Booked through Passport America. Beautiful Rocky Mountain get away. We stayed one night on our way to California. The check in was difficult because only one person was working. After check in, we went to our site high on the hill above the lake. Awesome views and quiet overlook. Since fall weather was closing in, we didn’t need shade but if we had wanted it, there would have been very little to find!
As most of the middle portions of this 9 mile trail are relatively flat, there are many good backcountry camping opportunities in this area. Some are in the pine and spruce forests and others are in the aspens. The best are in the open meadows around the south side of Captain Mountain. A short scramble to the top affords great views west to Mt. Goliath, north along the Chief Mountain ridge, and back south to the Bear Creek Basin. An amazing variety of wildflowers abounds throughout the trail. Water sources are easiest on the northern portion of the trail.
Nice secluded sites up here. Out of the way. Great for ease to hike or bike to Rabbit ears or on the Devide trail. Lots of trails break off of this area. Road is super rutted and rough at top. Not recommended unless you have higher clearance vehicle.
We camped at Vallecito for a week in July of 2019. The water to the reservoir was pleasantly over capacity (a joy after a drought) but meant that the water line was well into the brush making swimming a challenge among the branches and driftwood that would tangle little feet. I saw signs that I assume were supposed to be at a beach, twenty feet out into the lake. I would imagine that this would be a great swimming hole when the lake was at a normal capacity.
The campground was typical for a forest service campground. There are vault toilets and the host comes around once per day. There is a dumpster. There is clean water.
The campground is almost entirely shaded by tall pines. There is a creek that trickles past some of the campsites (which makes for a pleasant sound when lying in the tent at night).
Noise travels over the water and through this area like it doesn't at many other campgrounds. While overall, I found the campground to be quiet and peaceful, neighbors arguing a few campgrounds down, or being rowdy by the fire, will keep the light sleeper awake at night.
There are many RV parks on the other side of the lake (about a 20-30 minute drive from North Canyon) where showers can be purchased for about $5. Call ahead. There is small store on the other side of the lake too, but it was closed when we went trough.There is a camp store in an RV park only a few miles away from North Canyon where a camper could likely purchases supplies. Bayfield has many amenities.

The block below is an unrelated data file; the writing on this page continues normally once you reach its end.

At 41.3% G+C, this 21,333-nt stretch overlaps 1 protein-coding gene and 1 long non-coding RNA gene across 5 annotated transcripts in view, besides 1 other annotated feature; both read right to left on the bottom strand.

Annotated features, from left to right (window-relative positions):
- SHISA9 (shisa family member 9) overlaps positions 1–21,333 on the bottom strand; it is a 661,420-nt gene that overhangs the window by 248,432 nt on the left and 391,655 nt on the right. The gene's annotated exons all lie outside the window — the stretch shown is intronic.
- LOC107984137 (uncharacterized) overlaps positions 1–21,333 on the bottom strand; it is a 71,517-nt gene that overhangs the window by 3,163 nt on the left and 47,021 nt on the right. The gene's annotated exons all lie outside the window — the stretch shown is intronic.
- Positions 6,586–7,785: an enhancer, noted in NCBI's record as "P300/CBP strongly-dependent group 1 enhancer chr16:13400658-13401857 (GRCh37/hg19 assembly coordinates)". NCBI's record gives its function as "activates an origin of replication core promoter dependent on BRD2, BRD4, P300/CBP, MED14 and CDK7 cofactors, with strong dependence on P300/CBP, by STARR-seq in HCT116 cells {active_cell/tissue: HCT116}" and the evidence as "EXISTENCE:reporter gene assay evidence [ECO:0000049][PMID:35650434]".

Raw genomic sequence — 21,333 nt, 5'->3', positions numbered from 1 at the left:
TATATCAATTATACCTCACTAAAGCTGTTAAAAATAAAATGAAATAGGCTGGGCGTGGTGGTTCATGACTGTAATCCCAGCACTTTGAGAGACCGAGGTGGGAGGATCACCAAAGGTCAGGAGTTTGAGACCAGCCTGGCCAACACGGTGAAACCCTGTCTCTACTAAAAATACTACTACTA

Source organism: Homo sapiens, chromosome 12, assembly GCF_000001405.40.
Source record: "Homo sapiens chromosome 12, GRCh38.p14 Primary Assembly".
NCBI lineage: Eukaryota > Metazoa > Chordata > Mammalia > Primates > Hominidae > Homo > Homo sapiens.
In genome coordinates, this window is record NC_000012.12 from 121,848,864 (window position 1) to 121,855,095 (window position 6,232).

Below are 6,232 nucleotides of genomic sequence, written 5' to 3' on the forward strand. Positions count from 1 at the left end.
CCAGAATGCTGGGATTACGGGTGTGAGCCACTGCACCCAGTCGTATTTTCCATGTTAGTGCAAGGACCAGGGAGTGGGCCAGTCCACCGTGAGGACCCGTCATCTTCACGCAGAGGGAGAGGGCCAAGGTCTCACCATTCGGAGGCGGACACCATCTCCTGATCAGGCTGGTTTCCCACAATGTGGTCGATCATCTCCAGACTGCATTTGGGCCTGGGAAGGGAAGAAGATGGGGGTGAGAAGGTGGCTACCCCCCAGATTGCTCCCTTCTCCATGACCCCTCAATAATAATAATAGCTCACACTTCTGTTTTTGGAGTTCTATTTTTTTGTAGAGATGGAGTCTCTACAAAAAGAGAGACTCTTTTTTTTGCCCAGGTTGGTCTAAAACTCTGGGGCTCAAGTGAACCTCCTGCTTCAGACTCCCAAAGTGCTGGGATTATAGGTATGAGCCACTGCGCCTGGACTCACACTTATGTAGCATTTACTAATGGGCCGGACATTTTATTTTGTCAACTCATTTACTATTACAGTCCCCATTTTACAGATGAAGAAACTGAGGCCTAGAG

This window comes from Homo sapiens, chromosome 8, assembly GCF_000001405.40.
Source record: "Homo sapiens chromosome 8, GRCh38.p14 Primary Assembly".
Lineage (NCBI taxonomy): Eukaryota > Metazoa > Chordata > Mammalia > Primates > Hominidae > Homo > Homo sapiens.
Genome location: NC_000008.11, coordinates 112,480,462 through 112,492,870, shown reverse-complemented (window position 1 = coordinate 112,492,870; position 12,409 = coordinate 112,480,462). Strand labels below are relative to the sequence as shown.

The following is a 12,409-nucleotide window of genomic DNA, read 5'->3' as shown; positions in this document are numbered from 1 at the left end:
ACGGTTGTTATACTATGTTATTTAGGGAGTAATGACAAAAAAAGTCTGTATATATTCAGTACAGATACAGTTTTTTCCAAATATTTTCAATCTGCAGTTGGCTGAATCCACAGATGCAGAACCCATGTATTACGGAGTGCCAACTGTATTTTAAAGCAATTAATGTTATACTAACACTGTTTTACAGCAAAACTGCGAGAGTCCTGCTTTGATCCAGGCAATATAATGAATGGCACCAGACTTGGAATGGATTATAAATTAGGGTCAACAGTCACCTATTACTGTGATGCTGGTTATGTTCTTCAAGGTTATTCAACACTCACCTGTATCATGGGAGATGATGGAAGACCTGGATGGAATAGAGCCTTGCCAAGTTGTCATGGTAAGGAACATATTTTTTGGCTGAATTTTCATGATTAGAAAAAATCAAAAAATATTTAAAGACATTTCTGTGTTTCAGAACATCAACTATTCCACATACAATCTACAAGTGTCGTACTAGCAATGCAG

The campgrounds on the East side of Vallecito are all located on a very well maintained dirt road. If driving to the camp from Bayfield be sure to take a right before the dam. We camped in a large group of people, and most of them missed this turn. Trying to drive around the lake will create two problems. The first is the addition of an hour to your drive time. Secondly, a couple miles north of North Canyon Campground, the road ceases to be well maintained (this questionable area is not marked as a road on all maps and is likely seasonal). There is a dirt road that will connect the North to the East--however, but many vehicles and trailers are not recommended to pass through. To drive through it will look as though the traveller is going through at least two different, private campgrounds. They will pass a warning sign about the road conditions, and they will have to go up a steep grade and around a sharp corner. The dirt road is minimally maintained. Having said that, I arrived at Vallecito from the North after and 4 day wilderness trek in the Weminuche, so I wanted to investigate this stretch of dirt road. I was able to pass through with my minivan (nicknamed VanJeep). Needless to say, it would be better to take the right before the dam!
Northeast of historic Downtown Durango, CO towers a mountain wilderness with an alpine lake whose breadth and width defy its altitude above the clouds, Emerald Lake. From the bounty of Emerald lake streams ramble, which cascade into waterfalls, and form into large rivers that overflow the reservoirs downstream. The first day of our out-and-back trek, we followed the Pinos River along the fairly level Pinos River Trail for about 6 miles before setting up camp. There is ample camping space along this part of the trail with small fields opening from under the cover of the trees, which is never far from the roaring Pinos River. In the morning, we packed up to turn from the Pinos River Trail and made a 4-mile ascent up to Emerald Lake via Lake Creek Trail. The trail upwards was dramatic, taking us through forest and field, past a tumbling river with many falls, through heavy vegetation, through a hail storm, and into rocky terrain. Many switchbacks later and we spotted the jewel of the mountains, little Emerald. Little Emerald forms from the runoff of Emerald proper. In its own right, little Emerald is larger than any alpine lake that I’ve hiked to or camped at previously. It is near little Emerald that we set up camp.